• Data sources and integration — Where does the raw data come from?
  • Data aggregation and virtualization- Where it stored and how is it retrieved?
  • Clean high quality data — How does the raw data get processed in order to be useful?

Even in the technology/infrastructure centric side there are multiple paths of disruptive innovation that are taking along different technology stacks shown below.  

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28
Feb

Proctor & Gamble – Business Sphere and Decision Cockpits


English: Logo for Procter & Gamble. Source of ...

Data-driven DNA is about having the right toolset, mindset, skillset and dataset to evolve a major brand and seize today’s omni-channel opportunities. Whether it’s retooling and retraining for the multiscreen attention economy, or introducing digital innovations that transform both retail and healthcare, P&G is bringing data into every part of its core strategies to fight for the customer.

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Striving for market leadership in consumer products is a non-stop managerial quest.  In the struggle for survival, the fittest win out at the expense of their rivals because they succeed in adapting themselves best to their environment. 

CMOs and CIOs everywhere agree that analytics is essential to sales & marketing and that its primary purpose is to gain access to customer insight and intelligence along the market funnel – awareness, consideration, preference, purchase and loyalty.

In this posting we illustrate a best-in-class “run-the-business” with Data/Analytics Case Study at P&G. The case study demonstrates four key characteristics of data market leaders:

  1. A shared belief that data is a core asset that can be used to enhance operations, customer ser­vice, marketing and strategy
  2. More effective leverage of more data – corporate, product, channel, and customer –  for faster results
  3. Technology is only a tool, it is not the answer..!

  4. Support for analytics by senior managers who embrace new ideas and are willing to shift power and resources to those who make data-driven decisions

This case study of a novel construct called Business Cockpit (also called LaunchTower in the Biotech and Pharmaceutical Industry) illustrates the way Business Analytics is becoming more central in retail and CPG decision making.

Here is a quick summary of P&G Analytics program:

  • Primary focus on improving management decisions at scale – did the analysis to identify time gap between information and application to decision making
  •  “Information and Decision Solutions” (IT)  embeds over 300 analysts in leadership teams
  • Over 50 “Business Suites” for executive  information viewing and decision-making
  • “Decision cockpits” on 50,000 desktops
  • 35% of marketing budget on digital
  • Real-time social media sentiment analysis for  “Consumer Pulse”
  • Focused on how to best apply and visualize information instead of discussion/debate about validity of data
DatatoAnalyticsModel
mycockpit-pg
 

P&G Overview

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22
Jan

Data Scientist Infographic & Managed Analytics


The exploding demand for analytics professionals has exceeded all expectations, and is driven by the Big Data tidal wave.  Big data is a term commonly applied to large data sets where volume, variety, velocity, or multi-structured data complexity are beyond the ability of commonly used software tools to efficiently capture, manage, and process.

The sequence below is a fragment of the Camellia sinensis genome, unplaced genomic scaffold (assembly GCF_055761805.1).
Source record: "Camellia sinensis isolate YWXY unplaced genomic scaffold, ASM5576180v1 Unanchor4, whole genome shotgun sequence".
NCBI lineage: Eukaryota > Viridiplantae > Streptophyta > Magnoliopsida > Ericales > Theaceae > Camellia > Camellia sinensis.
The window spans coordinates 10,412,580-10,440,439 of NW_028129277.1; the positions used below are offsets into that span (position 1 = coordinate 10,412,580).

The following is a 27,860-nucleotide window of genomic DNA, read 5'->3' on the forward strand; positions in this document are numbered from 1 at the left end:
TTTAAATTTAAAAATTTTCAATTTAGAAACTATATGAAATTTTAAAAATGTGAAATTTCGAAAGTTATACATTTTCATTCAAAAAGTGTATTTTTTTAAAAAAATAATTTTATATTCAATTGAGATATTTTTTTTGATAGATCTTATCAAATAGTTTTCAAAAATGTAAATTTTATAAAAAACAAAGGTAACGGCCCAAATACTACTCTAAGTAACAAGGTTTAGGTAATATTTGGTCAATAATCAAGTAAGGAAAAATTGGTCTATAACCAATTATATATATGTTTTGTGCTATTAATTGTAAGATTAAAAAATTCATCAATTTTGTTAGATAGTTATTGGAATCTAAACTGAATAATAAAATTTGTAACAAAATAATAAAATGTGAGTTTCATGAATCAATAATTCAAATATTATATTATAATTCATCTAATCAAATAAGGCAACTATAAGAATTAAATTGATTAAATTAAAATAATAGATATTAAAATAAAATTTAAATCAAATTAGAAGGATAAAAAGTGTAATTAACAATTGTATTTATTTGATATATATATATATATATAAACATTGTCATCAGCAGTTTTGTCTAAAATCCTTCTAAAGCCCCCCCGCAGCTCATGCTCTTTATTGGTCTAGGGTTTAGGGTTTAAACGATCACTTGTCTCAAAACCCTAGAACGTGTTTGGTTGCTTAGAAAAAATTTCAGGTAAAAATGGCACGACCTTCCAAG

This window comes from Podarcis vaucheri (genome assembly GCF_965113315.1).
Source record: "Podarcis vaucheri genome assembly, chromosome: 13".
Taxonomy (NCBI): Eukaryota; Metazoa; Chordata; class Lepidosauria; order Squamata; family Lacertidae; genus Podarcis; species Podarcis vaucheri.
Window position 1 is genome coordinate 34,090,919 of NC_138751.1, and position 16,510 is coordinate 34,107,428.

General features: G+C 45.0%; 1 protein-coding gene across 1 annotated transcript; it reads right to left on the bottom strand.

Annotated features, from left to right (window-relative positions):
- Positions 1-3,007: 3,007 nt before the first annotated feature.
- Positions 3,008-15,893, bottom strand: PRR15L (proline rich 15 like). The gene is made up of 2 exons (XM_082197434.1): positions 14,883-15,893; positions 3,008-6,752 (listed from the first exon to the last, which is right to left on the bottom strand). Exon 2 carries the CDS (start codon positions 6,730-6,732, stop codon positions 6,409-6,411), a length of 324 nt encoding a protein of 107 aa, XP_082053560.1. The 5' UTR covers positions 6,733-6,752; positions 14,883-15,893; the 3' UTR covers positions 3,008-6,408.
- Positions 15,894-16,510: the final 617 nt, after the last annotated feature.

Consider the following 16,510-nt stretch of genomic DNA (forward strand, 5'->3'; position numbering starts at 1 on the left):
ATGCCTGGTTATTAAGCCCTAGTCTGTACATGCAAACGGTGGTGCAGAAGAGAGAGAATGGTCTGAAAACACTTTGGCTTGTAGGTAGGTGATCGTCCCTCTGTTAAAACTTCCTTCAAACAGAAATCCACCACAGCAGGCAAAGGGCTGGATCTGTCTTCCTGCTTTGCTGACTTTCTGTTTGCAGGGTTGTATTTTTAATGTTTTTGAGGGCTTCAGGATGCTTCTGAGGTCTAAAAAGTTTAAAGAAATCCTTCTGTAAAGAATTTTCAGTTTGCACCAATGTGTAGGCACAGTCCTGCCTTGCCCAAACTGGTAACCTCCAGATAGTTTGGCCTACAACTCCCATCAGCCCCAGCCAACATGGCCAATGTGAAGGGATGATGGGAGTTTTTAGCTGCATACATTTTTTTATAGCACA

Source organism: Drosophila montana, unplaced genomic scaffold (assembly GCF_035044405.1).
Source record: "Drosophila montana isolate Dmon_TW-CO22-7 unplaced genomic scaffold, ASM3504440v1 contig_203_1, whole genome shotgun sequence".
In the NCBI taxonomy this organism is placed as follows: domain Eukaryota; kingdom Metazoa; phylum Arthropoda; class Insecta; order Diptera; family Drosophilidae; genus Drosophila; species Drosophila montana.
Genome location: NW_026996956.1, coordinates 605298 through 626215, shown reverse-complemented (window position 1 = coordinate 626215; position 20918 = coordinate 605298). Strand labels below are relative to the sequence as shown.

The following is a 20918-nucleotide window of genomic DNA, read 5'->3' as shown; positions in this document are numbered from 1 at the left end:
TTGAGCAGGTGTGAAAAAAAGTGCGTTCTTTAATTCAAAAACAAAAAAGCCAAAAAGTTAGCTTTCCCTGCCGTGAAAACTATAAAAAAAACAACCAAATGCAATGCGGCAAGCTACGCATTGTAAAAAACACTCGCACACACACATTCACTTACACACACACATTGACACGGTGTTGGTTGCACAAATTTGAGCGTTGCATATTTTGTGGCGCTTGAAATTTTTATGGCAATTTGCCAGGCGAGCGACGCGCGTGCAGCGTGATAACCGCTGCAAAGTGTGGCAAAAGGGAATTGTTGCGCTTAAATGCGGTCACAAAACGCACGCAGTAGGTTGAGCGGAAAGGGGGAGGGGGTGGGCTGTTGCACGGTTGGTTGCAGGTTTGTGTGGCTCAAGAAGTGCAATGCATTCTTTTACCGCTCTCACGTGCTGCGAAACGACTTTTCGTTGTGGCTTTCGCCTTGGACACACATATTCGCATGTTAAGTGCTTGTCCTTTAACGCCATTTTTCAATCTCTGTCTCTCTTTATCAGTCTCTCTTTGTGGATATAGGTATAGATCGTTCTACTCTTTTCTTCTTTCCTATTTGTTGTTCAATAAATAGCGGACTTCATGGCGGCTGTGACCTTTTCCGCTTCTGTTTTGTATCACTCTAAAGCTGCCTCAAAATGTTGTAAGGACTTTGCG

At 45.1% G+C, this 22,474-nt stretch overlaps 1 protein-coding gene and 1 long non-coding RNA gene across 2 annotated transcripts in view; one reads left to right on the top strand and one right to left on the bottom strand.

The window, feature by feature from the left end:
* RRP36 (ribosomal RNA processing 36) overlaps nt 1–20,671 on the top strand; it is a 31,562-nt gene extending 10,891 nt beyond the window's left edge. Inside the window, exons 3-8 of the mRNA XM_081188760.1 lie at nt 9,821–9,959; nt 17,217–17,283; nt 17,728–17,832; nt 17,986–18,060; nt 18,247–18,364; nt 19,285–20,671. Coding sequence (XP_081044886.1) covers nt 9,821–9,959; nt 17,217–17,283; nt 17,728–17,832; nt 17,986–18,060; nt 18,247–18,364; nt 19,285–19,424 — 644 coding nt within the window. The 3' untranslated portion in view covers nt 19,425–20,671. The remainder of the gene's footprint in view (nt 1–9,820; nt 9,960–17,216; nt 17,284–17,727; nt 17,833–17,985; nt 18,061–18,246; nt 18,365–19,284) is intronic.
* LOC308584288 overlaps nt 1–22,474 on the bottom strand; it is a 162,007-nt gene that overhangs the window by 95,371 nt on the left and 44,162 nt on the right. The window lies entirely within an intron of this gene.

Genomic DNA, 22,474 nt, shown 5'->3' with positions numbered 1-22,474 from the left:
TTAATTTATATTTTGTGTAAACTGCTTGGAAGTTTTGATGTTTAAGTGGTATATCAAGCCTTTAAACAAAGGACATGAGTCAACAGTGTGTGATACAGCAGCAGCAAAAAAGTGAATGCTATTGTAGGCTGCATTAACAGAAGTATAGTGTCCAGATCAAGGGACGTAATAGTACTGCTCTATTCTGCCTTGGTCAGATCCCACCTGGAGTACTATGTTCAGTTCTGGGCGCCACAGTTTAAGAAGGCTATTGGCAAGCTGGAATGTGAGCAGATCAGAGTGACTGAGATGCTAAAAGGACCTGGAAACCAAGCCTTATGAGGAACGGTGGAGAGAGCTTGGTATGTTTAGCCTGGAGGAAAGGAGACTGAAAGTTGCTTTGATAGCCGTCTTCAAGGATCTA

To get value from big data, ‘quants’ or data scientists are becoming analytic innovators who create tremendous business value within an organization, quickly exploring and uncovering game-changing insights from vast volumes of data, as opposed to merely accessing transactional data for operational reporting.

This EMC infographic summarizing their Data Scientist study supports my hypothesis – Data is becoming new oil and we need a new category of professionals to handle the downstream and upstream aspects of drilling, refining and distribution. Data is one of the most valuable assets within an organization. With business process automation, the amount of data  being generated, stored and analyzed by organizations is exploding.

Following up on our previous blog post – Are you one of these — Data Scientist, Analytics Guru, Math Geek or Quant Jock? — I am convinced that future jobs are going to be centered around “Raw Data -> Aggregate Data -> Intelligence ->Insight -> Decisions”  data chain.   We are simply industrializing the chain as machines/automation takes over the lower end of the spectrum. Also Web 2.0 and Social Media are creating an interesting data feedback loop – users contribute to the products they use via likes, comments, etc.

CIOs are faced with the daunting task of unlocking the value of their data efficiently in the time-frame required to make accurate decisions. To support the CIOs, companies like IBM are attempting to become a one-stop shop by a rapid-fire $14 Bln plus acquisition strategy:  Cognos,  Netezza, SPSS,  ILog, Solid, CoreMetrics, Algorithmics, Unica, Datacap, OpenPages, Clarity Systems, Emptoris, DemandTec (for retail).  IBM also has other information management assets like Ascential, Filenet, Watson, DB2 etc.  They are building a formidable ecosystem around data. They see this as a $20Bln per year opportunity in managing the data, understanding the data and then acting on the data. Read more »

19
Dec

Big Data Investment Theme – Fidelity Investments


Fidelity Investments put out an interesting analysis on Big Data as a Macro Investment Themes for clients.  Since everyone has an underperforming investment portfolio in this current market, I reproduced the article here to generate some ideas.

Fidelity Investments